Sun in the Silence

In a world dependent on its own idea of rationality, truth, reality, reason, and tangible fact there is a question that seems to be on the mind of everyone at some point or another, even the most devout of Christians: “How do I hear God?”

This is generally accompanied by a great many follow up and (somewhat) related questions:

“How do I feel his presence?”

“How do I know he is really there?”

“How do I know what I’m hearing is God’s voice?”

“How do I know God is really listening if it doesn’t feel like he’s answering?” 

“What if I miss his answer, or get it wrong somehow?” 

“What about when God is just silent?”

That last one is my favorite. 

Silence. It’s so uncomfortable in a hustling, bustling, and busy world, too consumed by it’s noise to appreciate its absence. Noise has become so normalized that I think we tend to equate silence with boredom. And in a productivity and success-minded society, boredom means wastefulness, meaninglessness, nothingness— it is shameful. 

Now here is the problem, historically and Biblically, God speaks in the silence. 

“Then he said, “Go out and stand on the mountain in the Lord’s presence.” At that moment, the Lord passed by. A great and mighty wind was tearing at the mountains and was shattering cliffs before the Lord, but the Lord was not in the wind. After the wind, there was an earthquake, but the Lord was not in the earthquake. After the earthquake, there was a fire, but the Lord was not in the fire. And after the fire there was a voice, a soft whisper.” -1 Kings 19: 11-12

Satan doesn’t have the power to shut God up, and he doesn’t need it. All he has to do is make enough noise so that we can’t hear God. And he doesn’t even have to do that anymore! We have been buying his lies for so long, that he has convinced us to make the noise ourselves. We quite literally are doing the enemy’s work for him. 

It seems though, the closer we draw into the Lord, the more unbearable the noise becomes to us, because we long for that peaceful rest which is not able to be found in this world, and which certainly cannot be found in its clattering. 

Somehow, in the past three years, as we have all had to distance ourselves from one another, we have also simultaneously grown louder; perhaps it is because we have to yell across the room now that we can’t sit right next to our neighbor. Perhaps we have just shifted the means of our noise-making to the little rectangular screens that sit inside our hands, offices, living rooms, and homes. Either way, the louder it got, the more I couldn’t take it. And I fully believe that was the Spirit within me groaning, and not my own will longing for peace.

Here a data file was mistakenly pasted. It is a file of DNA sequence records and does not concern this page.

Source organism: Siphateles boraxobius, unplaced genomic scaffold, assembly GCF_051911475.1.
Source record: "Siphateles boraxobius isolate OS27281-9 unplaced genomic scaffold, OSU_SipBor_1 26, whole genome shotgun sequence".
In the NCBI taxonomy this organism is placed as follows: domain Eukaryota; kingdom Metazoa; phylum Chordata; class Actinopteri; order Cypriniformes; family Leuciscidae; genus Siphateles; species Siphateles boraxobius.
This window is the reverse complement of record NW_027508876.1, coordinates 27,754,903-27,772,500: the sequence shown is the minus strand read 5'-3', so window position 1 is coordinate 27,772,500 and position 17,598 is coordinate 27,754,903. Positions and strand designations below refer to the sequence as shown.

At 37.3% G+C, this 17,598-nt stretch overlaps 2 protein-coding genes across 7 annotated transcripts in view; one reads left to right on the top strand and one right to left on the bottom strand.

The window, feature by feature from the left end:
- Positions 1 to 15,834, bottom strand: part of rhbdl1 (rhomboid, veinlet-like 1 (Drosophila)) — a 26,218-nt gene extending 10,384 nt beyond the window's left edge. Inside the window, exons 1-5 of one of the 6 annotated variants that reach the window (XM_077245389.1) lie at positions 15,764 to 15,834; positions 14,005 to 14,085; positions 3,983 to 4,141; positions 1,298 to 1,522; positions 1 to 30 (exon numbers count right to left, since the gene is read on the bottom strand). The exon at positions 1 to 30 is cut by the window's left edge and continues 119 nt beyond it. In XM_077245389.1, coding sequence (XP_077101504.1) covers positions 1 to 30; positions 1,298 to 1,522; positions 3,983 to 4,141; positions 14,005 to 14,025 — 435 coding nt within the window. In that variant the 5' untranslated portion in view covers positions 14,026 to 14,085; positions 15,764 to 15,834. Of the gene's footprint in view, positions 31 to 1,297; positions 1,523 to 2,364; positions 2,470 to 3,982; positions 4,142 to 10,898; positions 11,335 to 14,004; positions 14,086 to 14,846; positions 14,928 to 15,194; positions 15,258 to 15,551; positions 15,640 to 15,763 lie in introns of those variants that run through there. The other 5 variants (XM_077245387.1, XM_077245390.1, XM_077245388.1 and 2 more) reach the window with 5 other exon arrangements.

So I did what Jesus did (without really realizing it at first): I withdrew. I let it get quiet. I was obedient when God asked me to cut out places that were noisy and it allowed God to work in my life and make me comfortable with silence. And here is the incredible thing that happened- he took my hand, he drew me out deep to a wilderness place so magical and so magnificent; once we were so far from it all that he was sure no one would hear us, he began speaking to me. And I could hear him, as clear as day. I had to meet him there sometimes, and work around the world’s noise; I would get up early—like, still dark out, early—to converse with him before anyone else was awake to fill the airwaves with sound. It was worth every sacrifice. 

My life at the time was full of his light; it was glorious and I felt loved and secure in a way I never had before. But this is a fallen world full of sin, and perfection like that cannot last forever—at least not until Jesus returns. It was—not to play into an already well-worn troupe—a summer loving: blissful, innocent, and a bit ignorant of reality. No matter how much we dread it, every year, without a doubt, autumn comes. Things grow darker, dimmer. The light of the summer fades away as quickly as it appeared.

I remember the night. It was August—summers winding close. I was looking up at the stars in one of the darkest places in the country. Do you know about the Dark-Sky phenomenon? It refers to the few places left on earth which haven’t been touched by light pollution from humans. From these spots, the night sky is able to be viewed clearly, in its near pristine state. Glorious views of the heavens and celestial objects can be seen with the naked eye. 

I lay on my back on the ground, my sister next to me. We were just looking up, taking in the brilliance of it all. She saw a shooting star. The little twinkling lights seemed closer than they had ever been- I felt as if I could just reach an arm up overhead and grab a handful to keep in my pocket for a dark and dreary day.